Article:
WESKER, ARNOLD (1932– ), English playwright. Born of immigrant Yiddish-speaking parents (the father was a tailor) in London's East End, Wesker held various jobs after he left school, including kitchen porter and pastry cook. These laid the foundations of his early plays, which have an autobiographical content. The Kitchen (1960), for example, is at once a literal representation of life behind the scenes in a restaurant and an allegory of the struggle, competition, and near-slavery of the social world. Wesker is best known for the trilogy of plays entitled Chicken Soup with Barley, Roots, and I'm Talking about Jerusalem (1959–60). These constitute an ambitious attempt to probe the symptoms of a sick society. Chicken Soup with Barley deals with Jewish society in the East End of London during the 1930s and 1940s; it shows the idealistic socialism, which was the main barricade against Sir Oswald Mosley's fascist movement, giving way to an easy, postwar conformity. Roots represents these same decadent values subsisting in a country community. In I'm Talking About Jerusalem, Wesker shows a young couple endeavoring to establish an ideal community in the country in the immediate postwar period of 1946. These plays are written in realistic prose with a poetic undercurrent. Though partly inspired by the disillusionment of his time, Wesker also exhibits a visionary quality and a desire for reform and renewal.
In Chips with Everything (1962), apparently based upon Wesker's own period of national service in the Royal Air Force, the characters are shallow stereotypes, the officers tyrants and decadents, the men simple philistines or easily led slaves. In the 1960s a great deal of Wesker's energy went into forming and administering "Centre 42." This organization, named after a Trade Union Congress resolution supporting the arts, was intended to sponsor festivals and eventually to institute its own cultural program. Its cultural basis at the beginning rested solidly on Wesker's own plays, which took an unashamedly propagandist turn in Their Very Own and Golden City (1966). A late play is Denial (2000).
Six Sundays in January has some Jewish interest. The title is that of the first story in the volume and was published in the Jewish Quarterly in 1958 and in Modern Jewish Stories in 1963. Wesker's writings have been translated into 17 languages. With Harold *Pinter, he is probably the best-known contemporary Anglo-Jewish playwright. He has written an autobiography, As Much As I Dare (1994).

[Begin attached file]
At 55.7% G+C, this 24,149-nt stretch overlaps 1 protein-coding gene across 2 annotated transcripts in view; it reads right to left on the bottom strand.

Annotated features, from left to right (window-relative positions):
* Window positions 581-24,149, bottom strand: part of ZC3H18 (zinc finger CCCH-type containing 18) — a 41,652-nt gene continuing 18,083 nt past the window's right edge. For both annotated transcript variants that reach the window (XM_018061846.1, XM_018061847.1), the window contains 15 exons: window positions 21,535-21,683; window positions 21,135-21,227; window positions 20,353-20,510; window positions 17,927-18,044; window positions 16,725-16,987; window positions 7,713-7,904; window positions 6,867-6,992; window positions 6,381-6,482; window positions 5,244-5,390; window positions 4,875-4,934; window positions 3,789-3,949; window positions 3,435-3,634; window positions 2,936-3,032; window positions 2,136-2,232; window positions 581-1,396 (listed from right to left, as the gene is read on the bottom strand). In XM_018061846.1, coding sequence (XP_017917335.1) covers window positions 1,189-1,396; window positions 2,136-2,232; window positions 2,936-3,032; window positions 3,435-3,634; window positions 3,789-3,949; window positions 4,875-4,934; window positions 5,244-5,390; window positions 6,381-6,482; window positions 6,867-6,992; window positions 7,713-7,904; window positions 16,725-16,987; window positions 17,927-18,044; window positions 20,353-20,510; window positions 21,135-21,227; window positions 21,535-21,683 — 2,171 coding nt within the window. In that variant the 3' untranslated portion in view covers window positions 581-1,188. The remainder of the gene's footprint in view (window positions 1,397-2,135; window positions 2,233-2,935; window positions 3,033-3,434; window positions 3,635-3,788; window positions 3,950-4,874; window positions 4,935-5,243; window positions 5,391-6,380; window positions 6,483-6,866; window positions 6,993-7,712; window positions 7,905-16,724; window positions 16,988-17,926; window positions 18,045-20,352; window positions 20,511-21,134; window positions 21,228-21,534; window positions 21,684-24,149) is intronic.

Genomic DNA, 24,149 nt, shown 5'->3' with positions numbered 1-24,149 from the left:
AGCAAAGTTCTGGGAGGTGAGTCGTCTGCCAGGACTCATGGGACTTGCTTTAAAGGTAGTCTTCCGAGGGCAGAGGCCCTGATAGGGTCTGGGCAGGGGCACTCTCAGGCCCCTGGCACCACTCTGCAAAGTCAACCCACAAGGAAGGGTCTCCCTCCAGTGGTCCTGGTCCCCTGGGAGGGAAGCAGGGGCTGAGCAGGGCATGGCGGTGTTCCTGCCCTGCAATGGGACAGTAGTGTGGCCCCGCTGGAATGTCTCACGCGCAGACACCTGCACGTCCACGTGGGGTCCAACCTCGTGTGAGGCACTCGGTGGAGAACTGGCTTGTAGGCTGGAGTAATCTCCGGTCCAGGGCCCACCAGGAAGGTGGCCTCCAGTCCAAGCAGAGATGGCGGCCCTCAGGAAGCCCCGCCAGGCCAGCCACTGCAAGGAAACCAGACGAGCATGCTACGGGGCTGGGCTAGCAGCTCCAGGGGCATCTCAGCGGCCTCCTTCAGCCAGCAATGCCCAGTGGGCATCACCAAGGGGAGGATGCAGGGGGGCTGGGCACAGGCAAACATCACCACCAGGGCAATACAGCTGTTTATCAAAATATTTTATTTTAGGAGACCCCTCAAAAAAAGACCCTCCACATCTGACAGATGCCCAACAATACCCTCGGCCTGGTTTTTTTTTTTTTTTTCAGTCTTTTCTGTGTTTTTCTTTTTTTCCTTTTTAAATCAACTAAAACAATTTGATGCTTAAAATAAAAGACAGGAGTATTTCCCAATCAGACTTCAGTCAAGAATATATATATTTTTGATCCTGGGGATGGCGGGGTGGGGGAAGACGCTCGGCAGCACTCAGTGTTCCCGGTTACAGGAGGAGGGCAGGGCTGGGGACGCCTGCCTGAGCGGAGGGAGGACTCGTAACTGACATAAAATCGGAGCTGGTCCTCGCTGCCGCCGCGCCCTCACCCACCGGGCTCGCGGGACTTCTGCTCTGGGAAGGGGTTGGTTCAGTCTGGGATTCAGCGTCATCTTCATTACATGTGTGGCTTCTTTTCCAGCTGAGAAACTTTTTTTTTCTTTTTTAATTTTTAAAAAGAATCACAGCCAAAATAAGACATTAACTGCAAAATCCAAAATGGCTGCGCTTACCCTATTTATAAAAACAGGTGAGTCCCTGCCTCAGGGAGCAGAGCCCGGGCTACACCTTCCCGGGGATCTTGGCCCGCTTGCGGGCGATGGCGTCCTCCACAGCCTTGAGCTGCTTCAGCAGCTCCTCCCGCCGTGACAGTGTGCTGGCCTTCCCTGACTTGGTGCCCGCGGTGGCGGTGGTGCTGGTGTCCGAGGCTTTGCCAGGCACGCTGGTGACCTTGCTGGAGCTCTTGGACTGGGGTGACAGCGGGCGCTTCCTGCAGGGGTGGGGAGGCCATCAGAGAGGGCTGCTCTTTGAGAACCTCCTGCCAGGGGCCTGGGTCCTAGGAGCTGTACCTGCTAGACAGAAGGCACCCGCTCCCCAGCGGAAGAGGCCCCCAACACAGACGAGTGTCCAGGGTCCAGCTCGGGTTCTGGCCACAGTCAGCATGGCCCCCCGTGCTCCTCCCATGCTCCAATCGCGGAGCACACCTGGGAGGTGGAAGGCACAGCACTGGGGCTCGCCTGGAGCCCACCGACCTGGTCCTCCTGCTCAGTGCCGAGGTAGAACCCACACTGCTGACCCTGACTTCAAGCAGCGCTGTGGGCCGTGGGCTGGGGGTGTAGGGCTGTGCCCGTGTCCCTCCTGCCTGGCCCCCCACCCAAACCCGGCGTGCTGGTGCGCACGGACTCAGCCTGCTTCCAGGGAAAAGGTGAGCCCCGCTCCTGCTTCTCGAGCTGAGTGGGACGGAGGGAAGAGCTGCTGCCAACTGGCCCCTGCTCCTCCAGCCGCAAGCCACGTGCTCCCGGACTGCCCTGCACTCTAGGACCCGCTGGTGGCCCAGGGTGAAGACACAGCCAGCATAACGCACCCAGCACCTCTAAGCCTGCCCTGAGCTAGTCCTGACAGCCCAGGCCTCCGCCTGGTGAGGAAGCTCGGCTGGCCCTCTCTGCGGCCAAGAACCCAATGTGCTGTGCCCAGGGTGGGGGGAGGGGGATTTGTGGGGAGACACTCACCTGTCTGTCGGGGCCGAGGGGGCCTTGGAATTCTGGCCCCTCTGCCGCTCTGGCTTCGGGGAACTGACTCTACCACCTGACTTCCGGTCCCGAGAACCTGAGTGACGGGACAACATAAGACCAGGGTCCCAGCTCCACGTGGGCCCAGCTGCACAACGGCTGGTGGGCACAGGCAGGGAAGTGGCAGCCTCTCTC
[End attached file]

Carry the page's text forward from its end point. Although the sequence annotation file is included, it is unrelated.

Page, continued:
G. Leeming and S. Trussler, The Plays of Arnold Wesker: An Assessment (1972). add. bibliography: R.W. Dornan, Arnold Wesker Revisited (1995); idem. (ed.), Arnold Wesker: A Casebook (1998); G. Leeming, Arnold Wesker – The Playwright (1982); R. Wilcher, Understanding Arnold Wesker (1991).
[Philip D. Hobsbaum]
WESKER, Arnold. British, b. 1932. Genres: Novellas/Short stories, Young adult fiction, Plays/Screenplays, Autobiography/Memoirs, Essays. Career: Director, Centre 42: Centre for the Arts, London, 1961-70; Chairman, British Section, 1978-85, and President, Playwrights Permanent Committee, 1980- 85, International Theatre Institute. Publications: VOLUMES OF PLAYS: Vol. 1: Chicken Soup with Barley, 1958; Roots, 1959; I'm Talking about Jerusalem, 1960; Vol. 2: The Kitchen, 1961; The Four Seasons, 1965; Their Very Own Golden City, 1966; Vol. 3: Chips with Everything, 1962; The Friends, 1970; The Old Ones, 1972; Love Letters on Blue Paper, 1976; Vol. 4: The Journalists, 1972; The Wedding Feast, 1974; Shylock, 1976; Vol. 5: Yardsale, Whatever Happened to Betty Lemon?, 1986; Four Portraits of Mothers, 1982; The Mistress, 1988; Annie Wobbler, 1982; Vol. 6: One More Ride on the Merry-Go-Round, 1978; Caritas, 1980; When God Wanted a Son, 1986; Lady Othello, 1987; Men Die Women Survive (previously entitled Three Women Talking), 1980; Bluey, 1984; Vol. 7: Badenheim 1939, 1987; Boerhtel's Hill, 1988; Letter to a Daughter, 1990; Blood Libel, 1991; Wild Spring, 1992. OTHER PLAYS: Cinders, 1983; Shoe Shine & Little Old Lady, 1987; Sullied Hand, 1981; The Confession, 1993; Circles of Perception, 1996; Break, My Heart, 1997; Groupie, 2001; Longitude, 2002; Grief (libretto), 2002. FILMS: The Wesker Trilogy, 1979; Lady Othello, 1980; Homage to Catalonia, 1990-91; Maudie, 1995. TELEVISION PLAYS: Breakfast, 1981; Thieves in the Night (adaption), 1984-85; Barabbas, 2000. STORIES: Six Sundays in January, 1971; Love Letters on Blue Paper, 1974; Said the Old Man to the Young Man, 1978; The King's Daughters, 1998. OTHER: Fears of Fragmentation (essays), 1971; Say Goodbye You May Never See Them Again, 1974; Words-As Definitions of Experience (essay), 1976; Journey into Journalism, 1976; Fatlips (juvenile), 1978; Distinctions (essays), 1985; As Much as I Dare (autobiography), 1994; The Birth of Shylock and the Death of Zero Mostel, 1997. Address: Hay on Wye, Hereford HR3 5RJ, England. Online address: [email protected]; www.arnoldwesker.com
Arnold Wesker, 1932–, English playwright, b. London. At various times he has been a carpenter's mate, a seed sorter, and a pastry cook. His plays Chicken Soup with Barley (1958), Roots (1958), and I'm Talking about Jerusalem (1960) form a trilogy about a family of Jewish Communist intellectuals. His socialist point of view is reflected in his other plays, notably The Kitchen (1961), Chips with Everything (1962), and The Four Seasons (1969). His later plays include The Wedding Feast (1974) and The Old Ones (1972), which describes the enforced isolation of the elderly.
See studies by G. Leeming and S. Trussler (1971), R. Hayman (1973), and G. Leeming (1982).